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Growth of Shorea contorta Vid. Inoculated with Eucalypt Ectomycorrhizal Fungi in the Nursery and in a Logged-Over Dipterocarp Forest in Surigao, Philippines

Author(s): Nelly S. Aggangan | Mitzi Ann T. Pollisco | Jeremias B. Bruzon | Joan S. Gilbero

Journal: American Journal of Plant Sciences
ISSN 2158-2742

Volume: 04;
Issue: 04;
Start page: 896;
Date: 2013;
Original page

Keywords: Ectomycorrhiza | Pisolithus | Scleroderma | White Lauan | Rooted Cuttings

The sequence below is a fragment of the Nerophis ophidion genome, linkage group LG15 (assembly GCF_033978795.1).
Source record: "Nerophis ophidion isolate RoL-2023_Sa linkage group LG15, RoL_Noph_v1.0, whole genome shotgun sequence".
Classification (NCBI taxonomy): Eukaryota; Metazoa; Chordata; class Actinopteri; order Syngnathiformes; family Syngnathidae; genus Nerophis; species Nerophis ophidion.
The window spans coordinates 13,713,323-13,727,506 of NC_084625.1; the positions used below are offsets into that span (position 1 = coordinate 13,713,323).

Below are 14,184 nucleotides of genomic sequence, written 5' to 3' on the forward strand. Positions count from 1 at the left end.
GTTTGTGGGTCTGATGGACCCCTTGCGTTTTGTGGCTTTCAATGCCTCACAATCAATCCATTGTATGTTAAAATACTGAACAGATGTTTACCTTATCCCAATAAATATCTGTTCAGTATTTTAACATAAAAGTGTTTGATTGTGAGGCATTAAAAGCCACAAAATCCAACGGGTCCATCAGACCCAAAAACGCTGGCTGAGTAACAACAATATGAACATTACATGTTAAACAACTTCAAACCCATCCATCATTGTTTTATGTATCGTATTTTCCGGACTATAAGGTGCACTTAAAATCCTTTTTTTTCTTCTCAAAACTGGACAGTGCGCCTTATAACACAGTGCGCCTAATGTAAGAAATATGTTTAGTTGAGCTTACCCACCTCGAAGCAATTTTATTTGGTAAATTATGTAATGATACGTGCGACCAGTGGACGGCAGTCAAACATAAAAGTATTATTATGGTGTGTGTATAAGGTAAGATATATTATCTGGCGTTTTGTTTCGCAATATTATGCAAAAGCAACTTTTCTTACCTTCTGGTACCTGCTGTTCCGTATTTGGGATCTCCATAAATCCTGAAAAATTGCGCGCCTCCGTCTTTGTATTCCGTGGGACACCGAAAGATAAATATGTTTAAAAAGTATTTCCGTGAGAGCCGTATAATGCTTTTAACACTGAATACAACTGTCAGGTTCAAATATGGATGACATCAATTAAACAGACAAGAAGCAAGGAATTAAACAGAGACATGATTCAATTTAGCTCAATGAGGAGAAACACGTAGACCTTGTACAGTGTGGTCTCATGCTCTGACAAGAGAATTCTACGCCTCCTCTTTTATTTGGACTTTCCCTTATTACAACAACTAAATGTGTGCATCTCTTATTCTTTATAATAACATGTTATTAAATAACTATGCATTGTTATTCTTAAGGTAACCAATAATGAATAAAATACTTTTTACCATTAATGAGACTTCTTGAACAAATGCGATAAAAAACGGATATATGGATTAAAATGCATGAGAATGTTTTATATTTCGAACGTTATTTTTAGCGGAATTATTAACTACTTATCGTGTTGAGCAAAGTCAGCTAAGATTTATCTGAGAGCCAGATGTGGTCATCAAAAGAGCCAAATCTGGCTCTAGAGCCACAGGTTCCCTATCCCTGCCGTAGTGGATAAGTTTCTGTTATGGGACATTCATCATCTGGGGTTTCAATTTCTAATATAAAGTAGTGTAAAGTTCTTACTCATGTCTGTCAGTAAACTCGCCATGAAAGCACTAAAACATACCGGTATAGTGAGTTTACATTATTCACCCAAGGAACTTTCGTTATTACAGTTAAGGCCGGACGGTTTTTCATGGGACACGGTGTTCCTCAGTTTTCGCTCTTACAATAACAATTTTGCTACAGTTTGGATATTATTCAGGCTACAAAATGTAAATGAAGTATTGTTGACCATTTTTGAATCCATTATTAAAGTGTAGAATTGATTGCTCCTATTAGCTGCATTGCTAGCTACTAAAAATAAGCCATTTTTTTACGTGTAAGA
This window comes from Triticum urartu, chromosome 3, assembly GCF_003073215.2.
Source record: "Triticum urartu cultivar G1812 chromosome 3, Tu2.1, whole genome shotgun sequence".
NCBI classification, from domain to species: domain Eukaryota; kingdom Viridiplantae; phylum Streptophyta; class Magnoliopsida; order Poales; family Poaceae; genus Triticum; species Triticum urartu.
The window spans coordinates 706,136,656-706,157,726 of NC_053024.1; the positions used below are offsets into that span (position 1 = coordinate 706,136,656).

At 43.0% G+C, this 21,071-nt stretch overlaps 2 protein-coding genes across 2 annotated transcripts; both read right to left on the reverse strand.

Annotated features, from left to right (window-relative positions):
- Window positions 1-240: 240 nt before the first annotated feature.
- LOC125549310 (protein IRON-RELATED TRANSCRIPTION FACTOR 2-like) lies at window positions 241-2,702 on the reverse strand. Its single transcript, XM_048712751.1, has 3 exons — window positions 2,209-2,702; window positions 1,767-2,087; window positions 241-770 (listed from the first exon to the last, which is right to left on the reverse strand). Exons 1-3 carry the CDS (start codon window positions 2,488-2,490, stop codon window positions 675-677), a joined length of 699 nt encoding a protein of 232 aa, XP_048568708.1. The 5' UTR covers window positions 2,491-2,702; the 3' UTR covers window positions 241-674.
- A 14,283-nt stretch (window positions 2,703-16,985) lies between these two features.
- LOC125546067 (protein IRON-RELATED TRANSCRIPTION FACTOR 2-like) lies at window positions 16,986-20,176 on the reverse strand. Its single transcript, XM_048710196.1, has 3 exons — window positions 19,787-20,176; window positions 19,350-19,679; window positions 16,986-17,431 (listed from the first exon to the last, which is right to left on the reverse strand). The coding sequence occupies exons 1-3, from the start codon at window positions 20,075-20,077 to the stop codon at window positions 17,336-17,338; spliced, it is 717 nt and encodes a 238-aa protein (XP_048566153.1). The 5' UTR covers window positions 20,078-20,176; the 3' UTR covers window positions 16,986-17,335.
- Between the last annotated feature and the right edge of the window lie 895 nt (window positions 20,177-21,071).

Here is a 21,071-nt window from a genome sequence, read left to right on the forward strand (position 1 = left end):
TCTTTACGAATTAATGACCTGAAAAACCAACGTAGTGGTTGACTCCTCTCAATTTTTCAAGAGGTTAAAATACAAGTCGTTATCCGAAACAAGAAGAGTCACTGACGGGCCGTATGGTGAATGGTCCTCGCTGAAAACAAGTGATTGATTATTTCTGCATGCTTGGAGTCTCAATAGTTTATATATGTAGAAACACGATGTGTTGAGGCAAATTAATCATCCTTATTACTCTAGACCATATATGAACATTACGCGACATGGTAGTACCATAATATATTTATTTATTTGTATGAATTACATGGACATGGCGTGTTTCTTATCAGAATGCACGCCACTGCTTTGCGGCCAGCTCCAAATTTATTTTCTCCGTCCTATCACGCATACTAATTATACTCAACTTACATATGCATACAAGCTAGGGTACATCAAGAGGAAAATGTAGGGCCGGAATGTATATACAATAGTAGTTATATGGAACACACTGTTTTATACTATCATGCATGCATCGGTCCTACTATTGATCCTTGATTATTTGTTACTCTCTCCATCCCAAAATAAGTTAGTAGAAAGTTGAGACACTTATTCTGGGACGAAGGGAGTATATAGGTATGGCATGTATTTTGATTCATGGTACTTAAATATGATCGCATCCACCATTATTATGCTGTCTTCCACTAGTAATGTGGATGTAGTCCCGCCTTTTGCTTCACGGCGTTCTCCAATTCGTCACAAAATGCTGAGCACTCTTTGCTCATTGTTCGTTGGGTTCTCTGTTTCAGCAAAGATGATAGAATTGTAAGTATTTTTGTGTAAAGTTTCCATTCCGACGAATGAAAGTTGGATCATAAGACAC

This study was conducted to determine the compatibility of ectomycorrhizal (ECM) fungi associated with eucalypts on dipterocarps. Two nodal cuttings of Shorea contorta (Vid.) were rooted in a non-mist system for two months, and later inoculated with vegetative mycelia of three strains of Pisolithus collected under eucalypts and a strain of Scleroderma from dipterocarps. Inoculated rooted cuttings were planted in irradiated potting mix and raised in the nursery for five months. Root colonization prior to outplanting ranged from 31% to 38% and ECM fungi did not colonize the uninoculated ones. The cuttings were outplanted in a logged-over dipterocarp forest in Bislig, Surigao Sur following a Randomized Complete Block Design with four blocks; each block was planted with 50 seedlings. Two years after outplanting, Pisolithus strain from New Caledonia (H6394) promoted the highest height (46 cm) and diameter (0.48 cm) increment. Height was increased by 17% and diameter by 7% relative to the uninoculated control. By contrast, Pisolithus strain from the Philippines (H615) gave the shortest (26 cm) height increment and smallest (0.42 cm) diameter. Diameter growth of cuttings inoculated with Scleroderma D01 (from the Philippines) and a Pisolithus strain from Australia (H445) was bigger (0.47 cm) than the uninoculated treated cuttings (0.45 cm). In terms of survival, the uninoculated cuttings gave the highest (90%) percent survival while the lowest (60%) was those inoculated with Pisolithus strain from New Caledonia. It is possible that the indigenous ECM fungi infected easily the roots of the uninoculated cuttings thus contributing to the high survival rate (90%). During outplanting, fruit bodies of S. columnare were present in the field site. The results, however, show that ECM fungi were able to colonize the roots and that some strains promoted the growth and survival of S. contorta planted in a logged-over dipterocarp forest in Bislig, Surigao, Philippines.

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